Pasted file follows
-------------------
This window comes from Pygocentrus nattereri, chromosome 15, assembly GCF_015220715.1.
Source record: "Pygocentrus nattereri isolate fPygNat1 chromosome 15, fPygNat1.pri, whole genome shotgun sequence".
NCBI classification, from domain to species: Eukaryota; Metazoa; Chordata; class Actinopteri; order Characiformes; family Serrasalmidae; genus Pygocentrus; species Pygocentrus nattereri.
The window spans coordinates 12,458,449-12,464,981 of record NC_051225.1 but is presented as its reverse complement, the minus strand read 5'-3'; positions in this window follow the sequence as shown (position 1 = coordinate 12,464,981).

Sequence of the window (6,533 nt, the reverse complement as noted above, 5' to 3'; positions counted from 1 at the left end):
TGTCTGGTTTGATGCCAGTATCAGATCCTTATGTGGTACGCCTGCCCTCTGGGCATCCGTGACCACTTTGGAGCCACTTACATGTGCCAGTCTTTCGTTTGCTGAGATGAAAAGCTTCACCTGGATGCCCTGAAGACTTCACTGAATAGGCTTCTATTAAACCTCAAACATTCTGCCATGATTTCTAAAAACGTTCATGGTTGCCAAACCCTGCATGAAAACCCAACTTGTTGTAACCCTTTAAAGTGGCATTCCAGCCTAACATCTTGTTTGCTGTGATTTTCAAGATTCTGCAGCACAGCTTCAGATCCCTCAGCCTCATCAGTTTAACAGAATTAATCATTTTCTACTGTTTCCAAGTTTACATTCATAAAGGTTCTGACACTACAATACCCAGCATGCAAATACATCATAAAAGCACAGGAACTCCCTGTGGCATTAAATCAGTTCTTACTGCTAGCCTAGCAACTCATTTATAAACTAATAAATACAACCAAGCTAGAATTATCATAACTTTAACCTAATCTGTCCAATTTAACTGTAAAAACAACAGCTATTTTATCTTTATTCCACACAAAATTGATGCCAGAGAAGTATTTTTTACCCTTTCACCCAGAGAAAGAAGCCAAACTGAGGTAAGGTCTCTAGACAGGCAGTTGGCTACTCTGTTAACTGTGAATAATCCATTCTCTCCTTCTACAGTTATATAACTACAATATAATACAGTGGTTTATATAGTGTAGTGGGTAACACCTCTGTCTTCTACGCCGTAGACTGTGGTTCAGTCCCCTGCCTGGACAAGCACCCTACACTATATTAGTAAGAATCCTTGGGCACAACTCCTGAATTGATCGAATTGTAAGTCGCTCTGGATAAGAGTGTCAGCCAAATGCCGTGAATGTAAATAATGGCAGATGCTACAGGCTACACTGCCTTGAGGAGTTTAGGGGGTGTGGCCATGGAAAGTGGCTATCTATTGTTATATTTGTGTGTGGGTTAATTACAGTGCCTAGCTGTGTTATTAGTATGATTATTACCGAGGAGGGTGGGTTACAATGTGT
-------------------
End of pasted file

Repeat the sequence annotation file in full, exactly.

This window comes from Pygocentrus nattereri, chromosome 15, assembly GCF_015220715.1.
Source record: "Pygocentrus nattereri isolate fPygNat1 chromosome 15, fPygNat1.pri, whole genome shotgun sequence".
NCBI classification, from domain to species: Eukaryota; Metazoa; Chordata; class Actinopteri; order Characiformes; family Serrasalmidae; genus Pygocentrus; species Pygocentrus nattereri.
The window spans coordinates 12,458,449-12,464,981 of record NC_051225.1 but is presented as its reverse complement, the minus strand read 5'-3'; positions in this window follow the sequence as shown (position 1 = coordinate 12,464,981).

Sequence of the window (6,533 nt, the reverse complement as noted above, 5' to 3'; positions counted from 1 at the left end):
TGTCTGGTTTGATGCCAGTATCAGATCCTTATGTGGTACGCCTGCCCTCTGGGCATCCGTGACCACTTTGGAGCCACTTACATGTGCCAGTCTTTCGTTTGCTGAGATGAAAAGCTTCACCTGGATGCCCTGAAGACTTCACTGAATAGGCTTCTATTAAACCTCAAACATTCTGCCATGATTTCTAAAAACGTTCATGGTTGCCAAACCCTGCATGAAAACCCAACTTGTTGTAACCCTTTAAAGTGGCATTCCAGCCTAACATCTTGTTTGCTGTGATTTTCAAGATTCTGCAGCACAGCTTCAGATCCCTCAGCCTCATCAGTTTAACAGAATTAATCATTTTCTACTGTTTCCAAGTTTACATTCATAAAGGTTCTGACACTACAATACCCAGCATGCAAATACATCATAAAAGCACAGGAACTCCCTGTGGCATTAAATCAGTTCTTACTGCTAGCCTAGCAACTCATTTATAAACTAATAAATACAACCAAGCTAGAATTATCATAACTTTAACCTAATCTGTCCAATTTAACTGTAAAAACAACAGCTATTTTATCTTTATTCCACACAAAATTGATGCCAGAGAAGTATTTTTTACCCTTTCACCCAGAGAAAGAAGCCAAACTGAGGTAAGGTCTCTAGACAGGCAGTTGGCTACTCTGTTAACTGTGAATAATCCATTCTCTCCTTCTACAGTTATATAACTACAATATAATACAGTGGTTTATATAGTGTAGTGGGTAACACCTCTGTCTTCTACGCCGTAGACTGTGGTTCAGTCCCCTGCCTGGACAAGCACCCTACACTATATTAGTAAGAATCCTTGGGCACAACTCCTGAATTGATCGAATTGTAAGTCGCTCTGGATAAGAGTGTCAGCCAAATGCCGTGAATGTAAATAATGGCAGATGCTACAGGCTACACTGCCTTGAGGAGTTTAGGGGGTGTGGCCATGGAAAGTGGCTATCTATTGTTATATTTGTGTGTGGGTTAATTACAGTGCCTAGCTGTGTTATTAGTATGATTATTACCGAGGAGGGTGGGTTACAATGTGT